Why read? Or to paraphrase the Edwin Starr song, Reading: What is it good for?
I have finally read Jonathan Franzen’s (in)famous “Harper’s essay” (“Perchance To Dream”, Harper’s Magazine, April 1996). After reading two very different responses to this piece in the pages of that same magazine over the past two years, it is strangely surreal to be finally holding and reading the words that started it all. It is also more than a bit anti-climatic.
I must confess that I am above all puzzled. What, I ask, is all the fuss about? Perhaps it is symptomatic of my less-nuanced abilities as a reader, but when I read Franzen’s essay I see a writer’s (rambling and pretentious) exploration of his own self-doubt as a writer, and how he found some light for himself when he finally stopped be quite so pretentious about what he expected contemporary fiction in general and his own output in particular to do and be and mean. The subsequent vortex of polemic surrounding this particular essay is inscrutable to me, and seems to have to do with a lot of things that are beyond the scope of Franzen’s essay, and certainly of mine.
But enough pretending that I am capable of a coherent critical response to any of the above. My skills on this front are none improved by nearly a decade of disuse. Let me rather take this as a jumping-off place, and go my own subjective rhetorical way with it.
Why read? Or to keep it close to the vest, why do I read? Do I seek consolation, or knowledge, or belonging, or what? Do I seek enjoyment or pleasure, or do I do it out of some sense of duty, obligation, or something else? Do I expect betterment, or connection to a realm of import outside my usual sphere of contact? Why?
(I produce questions like pus; these queries just ooze out of me as from a filthy wound. I squeeze them out on the page with the ease of a hæmorrhage. The answers come to me much less easily, when I can find them at all.)
I am a reader, and I have been for many years now. (As I commence my thirtieth year I suddenly feel comfortable referring to my years as “many” without irony.) My pace of consumption is only a fraction of what it was in my indolent youth, but I am finally convalescing from a long period of spiritual malaise and my appetite for the written word grows daily. But reading, especially fiction, has formed an essential foundation to my education and the way I experience of the world for always, and it will likely remain so for always as well.
In my adolescence I concocted an unwieldy and pompous aphorism: “Music, the only reality. Literature, the only escape.” Did I actually believe this at the time? Probably to some extent. (Yes, I really was that pretentious.) But that little twit is largely gone now, and such maxims do not linger in my life today. When I actually read fiction (which is woefully seldom) it is firstly for enjoyment: I enjoy the story, the characters, the craft. I will ooh and ahh over a smart turn of phrase or a well-flown passage of imagery. I am far from immune to the pleasure of the text, and the taste of delicious language is one I love to savour on my tongue.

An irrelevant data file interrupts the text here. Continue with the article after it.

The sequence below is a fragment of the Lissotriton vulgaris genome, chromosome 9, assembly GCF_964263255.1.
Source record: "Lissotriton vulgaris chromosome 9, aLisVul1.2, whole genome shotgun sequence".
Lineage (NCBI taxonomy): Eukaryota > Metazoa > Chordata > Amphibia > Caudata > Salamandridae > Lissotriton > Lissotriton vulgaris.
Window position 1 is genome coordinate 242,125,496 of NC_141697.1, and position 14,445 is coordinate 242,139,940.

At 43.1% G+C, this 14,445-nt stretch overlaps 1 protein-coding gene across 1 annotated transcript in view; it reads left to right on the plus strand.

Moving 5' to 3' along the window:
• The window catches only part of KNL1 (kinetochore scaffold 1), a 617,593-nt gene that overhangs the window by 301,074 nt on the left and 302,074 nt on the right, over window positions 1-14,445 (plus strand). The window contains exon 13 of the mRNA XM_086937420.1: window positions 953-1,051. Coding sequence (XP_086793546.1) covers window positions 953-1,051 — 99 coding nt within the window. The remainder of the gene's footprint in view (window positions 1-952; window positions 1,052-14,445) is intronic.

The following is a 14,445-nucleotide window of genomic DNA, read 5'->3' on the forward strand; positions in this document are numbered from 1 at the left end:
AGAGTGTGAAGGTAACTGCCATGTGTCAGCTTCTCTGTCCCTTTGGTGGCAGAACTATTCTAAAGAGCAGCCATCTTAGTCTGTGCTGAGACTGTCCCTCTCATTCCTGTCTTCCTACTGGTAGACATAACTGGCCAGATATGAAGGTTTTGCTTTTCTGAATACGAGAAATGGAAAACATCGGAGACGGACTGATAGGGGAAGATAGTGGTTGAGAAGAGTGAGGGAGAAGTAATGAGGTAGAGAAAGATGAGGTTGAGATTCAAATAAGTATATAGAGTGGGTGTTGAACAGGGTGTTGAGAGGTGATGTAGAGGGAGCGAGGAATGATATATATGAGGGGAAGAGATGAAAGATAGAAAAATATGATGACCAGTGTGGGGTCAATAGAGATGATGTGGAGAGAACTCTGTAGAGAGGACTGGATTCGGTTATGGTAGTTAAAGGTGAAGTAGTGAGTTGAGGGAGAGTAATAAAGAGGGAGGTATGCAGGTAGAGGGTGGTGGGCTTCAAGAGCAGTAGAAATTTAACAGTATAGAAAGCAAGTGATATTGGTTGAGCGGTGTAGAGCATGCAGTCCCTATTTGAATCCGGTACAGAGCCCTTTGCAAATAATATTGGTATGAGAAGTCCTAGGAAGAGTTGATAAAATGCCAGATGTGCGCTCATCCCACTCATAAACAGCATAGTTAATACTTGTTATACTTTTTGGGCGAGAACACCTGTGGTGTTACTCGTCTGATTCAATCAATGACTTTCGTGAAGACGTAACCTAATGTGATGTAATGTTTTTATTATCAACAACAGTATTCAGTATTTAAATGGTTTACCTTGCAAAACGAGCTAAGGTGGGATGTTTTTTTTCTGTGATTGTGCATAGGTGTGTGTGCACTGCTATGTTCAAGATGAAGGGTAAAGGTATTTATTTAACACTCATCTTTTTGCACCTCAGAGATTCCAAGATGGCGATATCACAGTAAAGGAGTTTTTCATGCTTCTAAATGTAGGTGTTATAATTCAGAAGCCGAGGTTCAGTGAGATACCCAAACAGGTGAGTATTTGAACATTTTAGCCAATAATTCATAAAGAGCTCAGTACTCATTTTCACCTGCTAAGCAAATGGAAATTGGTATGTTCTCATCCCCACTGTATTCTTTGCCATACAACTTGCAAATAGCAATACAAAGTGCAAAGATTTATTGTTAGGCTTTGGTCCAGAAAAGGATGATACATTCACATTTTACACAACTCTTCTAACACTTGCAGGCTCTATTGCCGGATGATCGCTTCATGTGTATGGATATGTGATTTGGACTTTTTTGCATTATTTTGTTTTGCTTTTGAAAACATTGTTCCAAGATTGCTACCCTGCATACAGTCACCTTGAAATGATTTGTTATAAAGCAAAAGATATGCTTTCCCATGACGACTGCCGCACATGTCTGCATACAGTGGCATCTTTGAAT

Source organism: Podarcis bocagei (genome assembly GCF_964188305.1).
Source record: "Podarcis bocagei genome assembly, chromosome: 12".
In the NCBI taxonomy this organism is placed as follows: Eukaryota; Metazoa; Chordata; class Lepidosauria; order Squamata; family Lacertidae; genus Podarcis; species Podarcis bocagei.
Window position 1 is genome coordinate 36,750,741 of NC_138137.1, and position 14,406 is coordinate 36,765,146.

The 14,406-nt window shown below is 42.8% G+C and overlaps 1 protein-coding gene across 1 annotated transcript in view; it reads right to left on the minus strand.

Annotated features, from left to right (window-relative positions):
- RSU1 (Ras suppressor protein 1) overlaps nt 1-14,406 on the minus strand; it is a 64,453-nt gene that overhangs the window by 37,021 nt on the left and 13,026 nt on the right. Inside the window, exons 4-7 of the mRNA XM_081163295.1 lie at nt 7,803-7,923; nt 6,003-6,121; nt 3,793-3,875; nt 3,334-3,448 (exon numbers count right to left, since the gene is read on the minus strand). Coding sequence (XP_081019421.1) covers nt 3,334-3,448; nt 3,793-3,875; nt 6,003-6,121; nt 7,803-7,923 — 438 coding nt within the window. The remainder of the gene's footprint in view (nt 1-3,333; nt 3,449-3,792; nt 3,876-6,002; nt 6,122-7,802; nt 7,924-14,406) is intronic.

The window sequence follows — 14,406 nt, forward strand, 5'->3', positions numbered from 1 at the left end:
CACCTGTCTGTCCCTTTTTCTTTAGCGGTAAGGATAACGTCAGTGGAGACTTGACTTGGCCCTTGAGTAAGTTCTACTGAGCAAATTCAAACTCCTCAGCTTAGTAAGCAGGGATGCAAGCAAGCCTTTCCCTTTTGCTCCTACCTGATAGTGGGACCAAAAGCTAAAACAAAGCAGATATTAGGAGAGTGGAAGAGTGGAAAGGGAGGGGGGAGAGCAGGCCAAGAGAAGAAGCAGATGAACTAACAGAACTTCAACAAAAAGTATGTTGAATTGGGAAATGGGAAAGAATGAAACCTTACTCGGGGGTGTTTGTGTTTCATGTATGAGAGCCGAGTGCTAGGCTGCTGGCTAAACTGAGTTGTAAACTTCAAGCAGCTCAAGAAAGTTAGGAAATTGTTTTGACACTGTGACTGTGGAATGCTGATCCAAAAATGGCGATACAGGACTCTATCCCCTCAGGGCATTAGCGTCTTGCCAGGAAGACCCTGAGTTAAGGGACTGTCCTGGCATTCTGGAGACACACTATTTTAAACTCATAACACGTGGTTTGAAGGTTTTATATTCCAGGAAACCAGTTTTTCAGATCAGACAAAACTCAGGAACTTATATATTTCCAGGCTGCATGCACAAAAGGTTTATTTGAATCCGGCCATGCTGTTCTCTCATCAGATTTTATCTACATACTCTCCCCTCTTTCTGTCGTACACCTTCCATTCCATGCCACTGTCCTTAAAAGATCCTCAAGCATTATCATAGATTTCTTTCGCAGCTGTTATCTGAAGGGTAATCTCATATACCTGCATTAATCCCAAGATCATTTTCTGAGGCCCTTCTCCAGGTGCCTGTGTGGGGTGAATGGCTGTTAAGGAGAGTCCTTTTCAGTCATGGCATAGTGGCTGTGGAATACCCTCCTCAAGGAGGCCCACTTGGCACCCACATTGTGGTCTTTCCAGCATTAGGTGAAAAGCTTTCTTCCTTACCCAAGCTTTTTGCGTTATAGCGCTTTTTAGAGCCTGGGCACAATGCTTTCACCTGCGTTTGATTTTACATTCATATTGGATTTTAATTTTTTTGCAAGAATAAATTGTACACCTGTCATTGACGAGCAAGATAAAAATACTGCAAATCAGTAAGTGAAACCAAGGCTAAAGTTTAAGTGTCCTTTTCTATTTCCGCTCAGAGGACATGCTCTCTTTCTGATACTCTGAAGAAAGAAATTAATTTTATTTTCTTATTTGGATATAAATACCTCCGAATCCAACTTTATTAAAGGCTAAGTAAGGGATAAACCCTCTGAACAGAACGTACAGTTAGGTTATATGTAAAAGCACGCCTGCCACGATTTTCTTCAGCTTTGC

But delicious language for its own sake can quickly overwhelm my (quite possibly provincial) sensibilities. Perhaps this makes me a petty bourgeois philistine, but clever prose that confuses more than it elucidates is wasted on me. I simply lack the mental energy necessary to wrestle my way through such textual obscurantism. I can remember as a college sophomore I longed to tackle Joyce’s Finnegan’s Wake, but never actually made any move to attempt the feat. I very much doubt that I ever will, and I don’t feel that my life will be at all diminished by my missing the experience.
I do not know that any of the above really ties together, nor if it is at all germane to Franzen’s essay and the subsequent furore. I cannot really say whether or not reading has a purpose in any universal sense. I can only proclaim with the certainty of subjectivity that I read, and that I do so because I enjoy it, because I want to find things out about the world I live and how people other than myself have lived in and experienced and reacted to and thought about that world. Their lives — be they real or imagined — are to me bits of an atlas of the shared human experience, and the more I gather together and consume the closer I am to the nearly-impossible task of assembling a comprehensive map. And I will always want to read about that.